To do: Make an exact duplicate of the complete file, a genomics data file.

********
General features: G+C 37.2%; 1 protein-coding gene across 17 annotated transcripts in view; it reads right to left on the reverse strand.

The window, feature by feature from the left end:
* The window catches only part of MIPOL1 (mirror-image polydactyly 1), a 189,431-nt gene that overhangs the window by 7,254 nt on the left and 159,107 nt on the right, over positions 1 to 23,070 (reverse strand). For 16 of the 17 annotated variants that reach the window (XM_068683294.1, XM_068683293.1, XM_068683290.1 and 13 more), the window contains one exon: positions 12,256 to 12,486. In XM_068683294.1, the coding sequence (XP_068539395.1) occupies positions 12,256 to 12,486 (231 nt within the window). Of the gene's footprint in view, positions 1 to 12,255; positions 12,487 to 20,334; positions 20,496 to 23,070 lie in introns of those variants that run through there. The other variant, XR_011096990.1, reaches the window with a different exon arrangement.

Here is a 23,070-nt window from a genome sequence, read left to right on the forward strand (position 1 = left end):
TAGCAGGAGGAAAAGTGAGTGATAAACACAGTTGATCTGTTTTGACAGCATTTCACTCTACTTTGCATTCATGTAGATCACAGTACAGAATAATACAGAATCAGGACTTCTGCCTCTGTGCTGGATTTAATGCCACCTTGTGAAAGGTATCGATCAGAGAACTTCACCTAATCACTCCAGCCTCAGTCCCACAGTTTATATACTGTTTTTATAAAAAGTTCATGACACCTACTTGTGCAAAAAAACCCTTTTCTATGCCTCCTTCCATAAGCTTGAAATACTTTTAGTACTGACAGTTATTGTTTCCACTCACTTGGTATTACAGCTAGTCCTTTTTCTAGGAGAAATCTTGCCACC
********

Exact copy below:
General features: G+C 37.2%; 1 protein-coding gene across 17 annotated transcripts in view; it reads right to left on the reverse strand.

The window, feature by feature from the left end:
* The window catches only part of MIPOL1 (mirror-image polydactyly 1), a 189,431-nt gene that overhangs the window by 7,254 nt on the left and 159,107 nt on the right, over positions 1 to 23,070 (reverse strand). For 16 of the 17 annotated variants that reach the window (XM_068683294.1, XM_068683293.1, XM_068683290.1 and 13 more), the window contains one exon: positions 12,256 to 12,486. In XM_068683294.1, the coding sequence (XP_068539395.1) occupies positions 12,256 to 12,486 (231 nt within the window). Of the gene's footprint in view, positions 1 to 12,255; positions 12,487 to 20,334; positions 20,496 to 23,070 lie in introns of those variants that run through there. The other variant, XR_011096990.1, reaches the window with a different exon arrangement.

Here is a 23,070-nt window from a genome sequence, read left to right on the forward strand (position 1 = left end):
TAGCAGGAGGAAAAGTGAGTGATAAACACAGTTGATCTGTTTTGACAGCATTTCACTCTACTTTGCATTCATGTAGATCACAGTACAGAATAATACAGAATCAGGACTTCTGCCTCTGTGCTGGATTTAATGCCACCTTGTGAAAGGTATCGATCAGAGAACTTCACCTAATCACTCCAGCCTCAGTCCCACAGTTTATATACTGTTTTTATAAAAAGTTCATGACACCTACTTGTGCAAAAAAACCCTTTTCTATGCCTCCTTCCATAAGCTTGAAATACTTTTAGTACTGACAGTTATTGTTTCCACTCACTTGGTATTACAGCTAGTCCTTTTTCTAGGAGAAATCTTGCCACC